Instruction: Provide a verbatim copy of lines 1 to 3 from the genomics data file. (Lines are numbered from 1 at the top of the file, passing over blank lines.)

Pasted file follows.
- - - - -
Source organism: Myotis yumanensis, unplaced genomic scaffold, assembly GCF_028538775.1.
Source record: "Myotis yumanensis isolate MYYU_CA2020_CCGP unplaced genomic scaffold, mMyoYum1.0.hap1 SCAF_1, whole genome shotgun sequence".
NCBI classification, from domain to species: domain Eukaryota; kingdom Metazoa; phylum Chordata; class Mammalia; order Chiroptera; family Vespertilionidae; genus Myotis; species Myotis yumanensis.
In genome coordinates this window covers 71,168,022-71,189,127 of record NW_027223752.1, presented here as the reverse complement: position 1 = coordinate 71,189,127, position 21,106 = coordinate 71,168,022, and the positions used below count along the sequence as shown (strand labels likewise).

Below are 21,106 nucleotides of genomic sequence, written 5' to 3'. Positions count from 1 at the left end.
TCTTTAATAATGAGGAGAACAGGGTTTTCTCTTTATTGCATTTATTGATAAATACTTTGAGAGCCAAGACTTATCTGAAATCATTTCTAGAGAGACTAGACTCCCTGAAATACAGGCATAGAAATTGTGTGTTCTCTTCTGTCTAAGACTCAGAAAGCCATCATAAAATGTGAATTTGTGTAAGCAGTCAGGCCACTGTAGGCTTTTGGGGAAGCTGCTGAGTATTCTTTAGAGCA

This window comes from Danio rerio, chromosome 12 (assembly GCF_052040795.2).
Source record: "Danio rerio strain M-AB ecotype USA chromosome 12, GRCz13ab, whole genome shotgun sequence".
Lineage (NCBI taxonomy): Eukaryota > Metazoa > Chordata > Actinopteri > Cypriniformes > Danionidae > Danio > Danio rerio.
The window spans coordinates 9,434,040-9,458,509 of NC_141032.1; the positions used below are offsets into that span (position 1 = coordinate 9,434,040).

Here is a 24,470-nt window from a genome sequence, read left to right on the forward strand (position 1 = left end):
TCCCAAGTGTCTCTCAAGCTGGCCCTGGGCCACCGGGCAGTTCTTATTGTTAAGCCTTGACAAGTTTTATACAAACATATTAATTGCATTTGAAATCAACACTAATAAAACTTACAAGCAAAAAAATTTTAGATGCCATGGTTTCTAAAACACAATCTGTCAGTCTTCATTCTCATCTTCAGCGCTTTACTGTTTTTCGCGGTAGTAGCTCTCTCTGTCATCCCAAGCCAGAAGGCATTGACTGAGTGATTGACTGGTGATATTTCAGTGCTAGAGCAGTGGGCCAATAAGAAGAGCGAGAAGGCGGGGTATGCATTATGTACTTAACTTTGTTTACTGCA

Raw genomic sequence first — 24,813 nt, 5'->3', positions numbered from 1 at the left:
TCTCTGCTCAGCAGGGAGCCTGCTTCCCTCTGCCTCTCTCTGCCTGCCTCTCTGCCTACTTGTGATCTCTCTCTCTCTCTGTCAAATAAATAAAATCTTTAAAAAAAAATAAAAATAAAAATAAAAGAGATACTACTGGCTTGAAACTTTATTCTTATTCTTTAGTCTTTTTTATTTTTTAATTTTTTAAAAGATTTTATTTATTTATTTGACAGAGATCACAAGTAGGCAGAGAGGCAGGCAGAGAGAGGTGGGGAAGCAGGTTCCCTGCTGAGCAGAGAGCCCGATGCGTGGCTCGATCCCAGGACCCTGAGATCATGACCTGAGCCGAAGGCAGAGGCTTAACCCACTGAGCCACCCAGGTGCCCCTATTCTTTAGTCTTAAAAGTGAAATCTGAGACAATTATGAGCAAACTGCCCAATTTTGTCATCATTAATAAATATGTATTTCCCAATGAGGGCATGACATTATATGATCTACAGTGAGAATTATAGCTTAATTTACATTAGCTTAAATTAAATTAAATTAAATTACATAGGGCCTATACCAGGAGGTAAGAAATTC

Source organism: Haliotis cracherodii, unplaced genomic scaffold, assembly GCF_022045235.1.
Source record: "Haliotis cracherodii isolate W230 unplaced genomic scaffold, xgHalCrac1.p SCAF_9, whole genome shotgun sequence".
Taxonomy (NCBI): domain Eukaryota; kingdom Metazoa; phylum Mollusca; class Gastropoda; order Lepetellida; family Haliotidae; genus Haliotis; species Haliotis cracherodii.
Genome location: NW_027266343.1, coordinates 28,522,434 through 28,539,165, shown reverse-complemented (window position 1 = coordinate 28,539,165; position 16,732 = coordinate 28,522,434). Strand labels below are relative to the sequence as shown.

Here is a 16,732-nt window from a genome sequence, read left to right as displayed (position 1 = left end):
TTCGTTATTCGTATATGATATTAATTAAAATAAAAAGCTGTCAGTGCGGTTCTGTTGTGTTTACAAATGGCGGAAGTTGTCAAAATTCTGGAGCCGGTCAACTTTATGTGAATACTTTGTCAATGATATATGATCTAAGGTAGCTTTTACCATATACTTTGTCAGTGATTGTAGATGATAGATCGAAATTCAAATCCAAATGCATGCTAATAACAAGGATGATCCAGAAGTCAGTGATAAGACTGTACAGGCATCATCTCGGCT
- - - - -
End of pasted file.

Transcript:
Source organism: Myotis yumanensis, unplaced genomic scaffold, assembly GCF_028538775.1.
Source record: "Myotis yumanensis isolate MYYU_CA2020_CCGP unplaced genomic scaffold, mMyoYum1.0.hap1 SCAF_1, whole genome shotgun sequence".
NCBI classification, from domain to species: domain Eukaryota; kingdom Metazoa; phylum Chordata; class Mammalia; order Chiroptera; family Vespertilionidae; genus Myotis; species Myotis yumanensis.